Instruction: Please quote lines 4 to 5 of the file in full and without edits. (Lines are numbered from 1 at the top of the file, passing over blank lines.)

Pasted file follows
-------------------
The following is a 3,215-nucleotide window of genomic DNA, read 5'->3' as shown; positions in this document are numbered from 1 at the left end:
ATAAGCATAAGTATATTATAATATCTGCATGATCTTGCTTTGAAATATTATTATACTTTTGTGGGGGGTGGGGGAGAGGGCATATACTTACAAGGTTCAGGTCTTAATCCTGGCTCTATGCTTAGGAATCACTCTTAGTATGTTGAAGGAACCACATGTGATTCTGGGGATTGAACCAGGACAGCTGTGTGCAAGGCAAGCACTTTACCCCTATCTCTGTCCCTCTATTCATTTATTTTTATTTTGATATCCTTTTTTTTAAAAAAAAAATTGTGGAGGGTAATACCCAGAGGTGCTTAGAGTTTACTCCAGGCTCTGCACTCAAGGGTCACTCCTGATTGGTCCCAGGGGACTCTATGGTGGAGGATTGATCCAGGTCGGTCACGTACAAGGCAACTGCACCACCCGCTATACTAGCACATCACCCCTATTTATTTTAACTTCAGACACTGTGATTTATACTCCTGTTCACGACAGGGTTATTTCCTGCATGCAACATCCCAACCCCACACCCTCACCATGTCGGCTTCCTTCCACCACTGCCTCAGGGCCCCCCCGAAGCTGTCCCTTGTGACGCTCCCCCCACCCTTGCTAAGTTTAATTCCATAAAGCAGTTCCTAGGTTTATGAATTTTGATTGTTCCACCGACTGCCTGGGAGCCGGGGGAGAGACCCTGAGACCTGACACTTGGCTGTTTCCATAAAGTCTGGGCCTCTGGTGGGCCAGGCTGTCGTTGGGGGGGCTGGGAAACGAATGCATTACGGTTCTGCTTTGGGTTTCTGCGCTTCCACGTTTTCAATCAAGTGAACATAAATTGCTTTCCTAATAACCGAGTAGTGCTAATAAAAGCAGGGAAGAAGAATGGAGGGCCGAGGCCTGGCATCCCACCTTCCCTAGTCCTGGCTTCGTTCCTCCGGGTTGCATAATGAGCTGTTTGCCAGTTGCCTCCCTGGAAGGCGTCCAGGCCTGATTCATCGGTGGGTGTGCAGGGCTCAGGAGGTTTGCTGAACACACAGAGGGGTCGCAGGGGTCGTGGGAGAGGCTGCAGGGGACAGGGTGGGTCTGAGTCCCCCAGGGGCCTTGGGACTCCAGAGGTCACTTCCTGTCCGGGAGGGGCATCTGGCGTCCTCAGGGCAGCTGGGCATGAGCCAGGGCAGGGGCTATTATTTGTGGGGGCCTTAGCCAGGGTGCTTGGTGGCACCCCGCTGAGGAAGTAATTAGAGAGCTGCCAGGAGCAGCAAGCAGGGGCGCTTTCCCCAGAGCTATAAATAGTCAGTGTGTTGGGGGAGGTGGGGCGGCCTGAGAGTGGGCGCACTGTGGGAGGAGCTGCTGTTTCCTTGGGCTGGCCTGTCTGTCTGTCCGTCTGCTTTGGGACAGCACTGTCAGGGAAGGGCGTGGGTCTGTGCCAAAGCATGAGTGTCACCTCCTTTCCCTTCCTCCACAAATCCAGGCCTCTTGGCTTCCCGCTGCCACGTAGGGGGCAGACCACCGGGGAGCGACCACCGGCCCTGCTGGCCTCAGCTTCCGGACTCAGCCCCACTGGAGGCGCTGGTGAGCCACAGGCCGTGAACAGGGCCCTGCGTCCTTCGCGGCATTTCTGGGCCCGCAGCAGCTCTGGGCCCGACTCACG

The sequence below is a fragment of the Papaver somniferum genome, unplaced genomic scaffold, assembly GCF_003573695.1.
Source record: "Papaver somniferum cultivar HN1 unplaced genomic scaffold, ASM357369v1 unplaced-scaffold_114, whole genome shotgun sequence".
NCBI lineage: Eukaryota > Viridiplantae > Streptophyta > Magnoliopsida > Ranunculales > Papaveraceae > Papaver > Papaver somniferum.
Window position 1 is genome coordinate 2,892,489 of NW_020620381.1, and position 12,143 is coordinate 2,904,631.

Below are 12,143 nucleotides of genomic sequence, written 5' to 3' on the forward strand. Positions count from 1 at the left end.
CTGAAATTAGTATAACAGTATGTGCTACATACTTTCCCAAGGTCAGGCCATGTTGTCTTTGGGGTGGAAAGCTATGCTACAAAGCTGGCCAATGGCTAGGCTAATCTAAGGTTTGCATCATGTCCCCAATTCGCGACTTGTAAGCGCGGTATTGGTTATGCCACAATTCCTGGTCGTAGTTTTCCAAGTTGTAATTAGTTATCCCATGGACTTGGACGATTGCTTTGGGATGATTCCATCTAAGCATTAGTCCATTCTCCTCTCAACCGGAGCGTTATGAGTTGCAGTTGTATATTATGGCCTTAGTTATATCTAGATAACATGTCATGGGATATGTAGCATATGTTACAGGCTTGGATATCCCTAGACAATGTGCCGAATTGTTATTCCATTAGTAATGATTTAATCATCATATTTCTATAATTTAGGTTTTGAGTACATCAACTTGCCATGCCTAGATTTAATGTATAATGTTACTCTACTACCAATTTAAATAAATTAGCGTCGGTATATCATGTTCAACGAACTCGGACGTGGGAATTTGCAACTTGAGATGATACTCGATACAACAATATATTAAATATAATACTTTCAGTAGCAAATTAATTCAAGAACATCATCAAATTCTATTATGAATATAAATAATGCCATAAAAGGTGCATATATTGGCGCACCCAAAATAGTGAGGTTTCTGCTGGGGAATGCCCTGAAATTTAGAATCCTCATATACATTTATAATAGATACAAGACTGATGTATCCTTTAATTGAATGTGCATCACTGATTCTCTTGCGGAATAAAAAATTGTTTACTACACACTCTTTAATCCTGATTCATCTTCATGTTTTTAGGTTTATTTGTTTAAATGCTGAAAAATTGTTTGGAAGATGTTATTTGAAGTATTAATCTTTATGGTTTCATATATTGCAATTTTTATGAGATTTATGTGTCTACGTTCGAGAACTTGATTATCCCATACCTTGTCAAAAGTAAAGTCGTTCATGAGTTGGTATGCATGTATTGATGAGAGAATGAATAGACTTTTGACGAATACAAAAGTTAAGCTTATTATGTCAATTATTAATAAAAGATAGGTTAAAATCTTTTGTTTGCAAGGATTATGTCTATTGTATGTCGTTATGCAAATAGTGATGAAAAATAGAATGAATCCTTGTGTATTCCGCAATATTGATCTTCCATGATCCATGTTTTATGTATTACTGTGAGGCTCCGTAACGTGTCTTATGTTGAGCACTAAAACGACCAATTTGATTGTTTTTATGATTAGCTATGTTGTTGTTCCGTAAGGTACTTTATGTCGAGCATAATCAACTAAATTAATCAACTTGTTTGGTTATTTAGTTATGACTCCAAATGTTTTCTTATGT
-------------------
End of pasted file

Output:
Source record: "Papaver somniferum cultivar HN1 unplaced genomic scaffold, ASM357369v1 unplaced-scaffold_114, whole genome shotgun sequence".
NCBI lineage: Eukaryota > Viridiplantae > Streptophyta > Magnoliopsida > Ranunculales > Papaveraceae > Papaver > Papaver somniferum.